The Rockets returned their core players from last season’s team that lost to the Golden State Warriors in the Western Conference Finals, and they added 10-time NBA All-Star forward Carmelo Anthony to the mix. They seemed to run low on energy in their season opener against the visiting New Orleans Pelicans on Wednesday night, however.

After getting outscored by 17 points in the first half, the Rockets were unable to generate a push against the Pelicans and lost 131-112. New Orleans shot 53.1 percent from the floor.

“I thought they were tired,” said Rockets coach Mike D’Antoni, who coached the Lakers for two seasons (2012-13 and 2013-14).

James Harden, who averaged an NBA-leading 30.4 points last season en route to winning NBA MVP honors, was held to 18 points on 6-for-15 shooting.

Anthony, who played the last season with the Oklahoma City Thunder, scored nine points off the bench on 3-for-10 shooting.

Harden, a Los Angeles-area native, is averaging 30.3 points in 32 career games against the Lakers.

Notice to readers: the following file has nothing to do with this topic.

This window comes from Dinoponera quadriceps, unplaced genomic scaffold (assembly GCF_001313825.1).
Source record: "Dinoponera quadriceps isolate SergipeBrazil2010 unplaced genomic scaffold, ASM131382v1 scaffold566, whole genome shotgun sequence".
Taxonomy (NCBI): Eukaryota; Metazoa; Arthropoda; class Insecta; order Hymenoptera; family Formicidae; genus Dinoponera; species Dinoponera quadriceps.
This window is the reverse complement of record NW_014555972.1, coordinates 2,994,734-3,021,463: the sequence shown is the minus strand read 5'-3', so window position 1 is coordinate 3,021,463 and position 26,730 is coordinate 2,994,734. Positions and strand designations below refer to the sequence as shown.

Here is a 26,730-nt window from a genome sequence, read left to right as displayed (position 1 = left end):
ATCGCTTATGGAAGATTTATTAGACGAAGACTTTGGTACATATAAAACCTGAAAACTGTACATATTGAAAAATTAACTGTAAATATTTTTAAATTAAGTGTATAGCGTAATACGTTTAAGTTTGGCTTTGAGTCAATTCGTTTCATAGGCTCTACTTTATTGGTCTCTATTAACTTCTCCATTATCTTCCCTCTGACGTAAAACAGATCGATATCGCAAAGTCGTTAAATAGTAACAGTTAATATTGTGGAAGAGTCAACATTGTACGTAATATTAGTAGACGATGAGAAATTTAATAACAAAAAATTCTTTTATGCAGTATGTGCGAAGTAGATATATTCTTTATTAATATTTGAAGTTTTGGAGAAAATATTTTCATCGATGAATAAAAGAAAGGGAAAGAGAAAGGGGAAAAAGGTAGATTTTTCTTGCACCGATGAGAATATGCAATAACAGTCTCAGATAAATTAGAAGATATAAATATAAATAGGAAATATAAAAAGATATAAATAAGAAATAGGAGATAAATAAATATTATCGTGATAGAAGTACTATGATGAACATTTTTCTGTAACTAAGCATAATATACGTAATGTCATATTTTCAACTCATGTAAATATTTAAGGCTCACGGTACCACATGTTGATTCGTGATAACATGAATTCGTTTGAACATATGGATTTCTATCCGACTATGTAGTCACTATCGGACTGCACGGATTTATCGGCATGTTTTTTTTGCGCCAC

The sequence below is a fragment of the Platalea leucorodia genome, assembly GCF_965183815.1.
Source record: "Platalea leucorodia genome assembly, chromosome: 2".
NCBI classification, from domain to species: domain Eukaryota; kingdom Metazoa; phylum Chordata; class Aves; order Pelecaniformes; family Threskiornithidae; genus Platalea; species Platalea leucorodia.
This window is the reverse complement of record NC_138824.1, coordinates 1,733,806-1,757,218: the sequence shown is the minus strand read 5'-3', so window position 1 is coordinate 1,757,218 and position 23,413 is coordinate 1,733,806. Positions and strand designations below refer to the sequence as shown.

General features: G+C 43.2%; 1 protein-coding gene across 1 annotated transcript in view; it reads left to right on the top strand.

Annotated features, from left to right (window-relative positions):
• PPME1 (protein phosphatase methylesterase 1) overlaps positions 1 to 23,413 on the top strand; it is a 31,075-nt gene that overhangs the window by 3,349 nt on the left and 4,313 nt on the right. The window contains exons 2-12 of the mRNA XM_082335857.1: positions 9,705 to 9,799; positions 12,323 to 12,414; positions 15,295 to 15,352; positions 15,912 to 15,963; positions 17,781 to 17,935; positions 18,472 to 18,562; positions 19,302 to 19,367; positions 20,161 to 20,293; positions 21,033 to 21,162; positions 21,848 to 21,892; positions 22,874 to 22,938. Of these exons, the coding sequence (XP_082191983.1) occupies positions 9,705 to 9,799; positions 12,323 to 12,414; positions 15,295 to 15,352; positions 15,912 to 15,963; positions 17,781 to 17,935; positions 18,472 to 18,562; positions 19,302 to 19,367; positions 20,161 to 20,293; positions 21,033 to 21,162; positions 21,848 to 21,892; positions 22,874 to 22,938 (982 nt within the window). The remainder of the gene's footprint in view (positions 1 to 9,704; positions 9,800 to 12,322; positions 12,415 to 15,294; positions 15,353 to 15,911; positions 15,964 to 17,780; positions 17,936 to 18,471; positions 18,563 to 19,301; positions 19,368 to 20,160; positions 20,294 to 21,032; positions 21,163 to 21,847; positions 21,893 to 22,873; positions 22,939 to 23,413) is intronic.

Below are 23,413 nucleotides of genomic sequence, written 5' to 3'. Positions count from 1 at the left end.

One of the bright spots for the Lakers in their season opener was the play of reserve shooting guard Josh Hart. The second-year player scored 20 points on 8-for-12 shooting, including 3 for 5 from 3-point range.

Hart played 27 minutes, the same as starting shooting guard Kentavious Caldwell-Pope. who was limited to five points on 1-for-3 shooting from the floor.

Hart didn’t want to talk about his offense afterward, but rather how he could improve on his defense after Portland reserve shooting guard Nik Stauskas scored 24 points and shot 5 of 8 on 3-pointers.

“Just got to make sure we get the adjustments down and get better on defense,” he told Spectrum SportsNet.

Raptors’ pregame video on Canadian broadcast is group therapy session for Toronto